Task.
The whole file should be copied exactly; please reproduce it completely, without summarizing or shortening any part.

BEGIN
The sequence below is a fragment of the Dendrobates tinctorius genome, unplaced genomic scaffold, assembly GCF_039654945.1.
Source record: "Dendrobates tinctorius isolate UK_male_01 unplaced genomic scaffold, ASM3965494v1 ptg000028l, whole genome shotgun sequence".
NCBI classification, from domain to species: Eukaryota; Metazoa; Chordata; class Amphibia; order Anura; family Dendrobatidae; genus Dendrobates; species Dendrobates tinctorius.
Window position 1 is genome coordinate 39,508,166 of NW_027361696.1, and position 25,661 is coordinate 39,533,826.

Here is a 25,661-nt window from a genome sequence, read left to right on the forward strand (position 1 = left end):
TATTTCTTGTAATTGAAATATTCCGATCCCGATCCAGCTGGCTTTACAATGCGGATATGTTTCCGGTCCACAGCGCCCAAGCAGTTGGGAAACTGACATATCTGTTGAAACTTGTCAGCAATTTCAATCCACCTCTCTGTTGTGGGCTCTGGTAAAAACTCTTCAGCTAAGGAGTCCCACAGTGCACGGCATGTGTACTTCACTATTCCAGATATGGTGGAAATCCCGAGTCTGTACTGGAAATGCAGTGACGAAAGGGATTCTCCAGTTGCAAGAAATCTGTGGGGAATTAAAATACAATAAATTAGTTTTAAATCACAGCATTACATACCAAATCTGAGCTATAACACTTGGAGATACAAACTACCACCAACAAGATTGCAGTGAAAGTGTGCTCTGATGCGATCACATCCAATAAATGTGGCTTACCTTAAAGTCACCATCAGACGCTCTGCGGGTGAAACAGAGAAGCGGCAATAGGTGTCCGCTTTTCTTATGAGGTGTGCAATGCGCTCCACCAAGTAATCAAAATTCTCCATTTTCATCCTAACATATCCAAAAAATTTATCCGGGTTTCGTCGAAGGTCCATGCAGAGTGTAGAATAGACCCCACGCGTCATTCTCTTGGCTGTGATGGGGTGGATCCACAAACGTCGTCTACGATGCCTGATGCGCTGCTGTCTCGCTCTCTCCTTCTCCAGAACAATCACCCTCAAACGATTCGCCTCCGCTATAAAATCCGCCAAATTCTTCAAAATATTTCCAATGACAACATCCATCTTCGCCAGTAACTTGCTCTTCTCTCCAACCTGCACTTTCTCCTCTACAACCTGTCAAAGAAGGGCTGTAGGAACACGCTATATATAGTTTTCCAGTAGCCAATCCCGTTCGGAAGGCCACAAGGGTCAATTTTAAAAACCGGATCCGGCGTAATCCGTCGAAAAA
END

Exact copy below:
The sequence below is a fragment of the Dendrobates tinctorius genome, unplaced genomic scaffold, assembly GCF_039654945.1.
Source record: "Dendrobates tinctorius isolate UK_male_01 unplaced genomic scaffold, ASM3965494v1 ptg000028l, whole genome shotgun sequence".
NCBI classification, from domain to species: Eukaryota; Metazoa; Chordata; class Amphibia; order Anura; family Dendrobatidae; genus Dendrobates; species Dendrobates tinctorius.
Window position 1 is genome coordinate 39,508,166 of NW_027361696.1, and position 25,661 is coordinate 39,533,826.

Here is a 25,661-nt window from a genome sequence, read left to right on the forward strand (position 1 = left end):
TATTTCTTGTAATTGAAATATTCCGATCCCGATCCAGCTGGCTTTACAATGCGGATATGTTTCCGGTCCACAGCGCCCAAGCAGTTGGGAAACTGACATATCTGTTGAAACTTGTCAGCAATTTCAATCCACCTCTCTGTTGTGGGCTCTGGTAAAAACTCTTCAGCTAAGGAGTCCCACAGTGCACGGCATGTGTACTTCACTATTCCAGATATGGTGGAAATCCCGAGTCTGTACTGGAAATGCAGTGACGAAAGGGATTCTCCAGTTGCAAGAAATCTGTGGGGAATTAAAATACAATAAATTAGTTTTAAATCACAGCATTACATACCAAATCTGAGCTATAACACTTGGAGATACAAACTACCACCAACAAGATTGCAGTGAAAGTGTGCTCTGATGCGATCACATCCAATAAATGTGGCTTACCTTAAAGTCACCATCAGACGCTCTGCGGGTGAAACAGAGAAGCGGCAATAGGTGTCCGCTTTTCTTATGAGGTGTGCAATGCGCTCCACCAAGTAATCAAAATTCTCCATTTTCATCCTAACATATCCAAAAAATTTATCCGGGTTTCGTCGAAGGTCCATGCAGAGTGTAGAATAGACCCCACGCGTCATTCTCTTGGCTGTGATGGGGTGGATCCACAAACGTCGTCTACGATGCCTGATGCGCTGCTGTCTCGCTCTCTCCTTCTCCAGAACAATCACCCTCAAACGATTCGCCTCCGCTATAAAATCCGCCAAATTCTTCAAAATATTTCCAATGACAACATCCATCTTCGCCAGTAACTTGCTCTTCTCTCCAACCTGCACTTTCTCCTCTACAACCTGTCAAAGAAGGGCTGTAGGAACACGCTATATATAGTTTTCCAGTAGCCAATCCCGTTCGGAAGGCCACAAGGGTCAATTTTAAAAACCGGATCCGGCGTAATCCGTCGAAAAA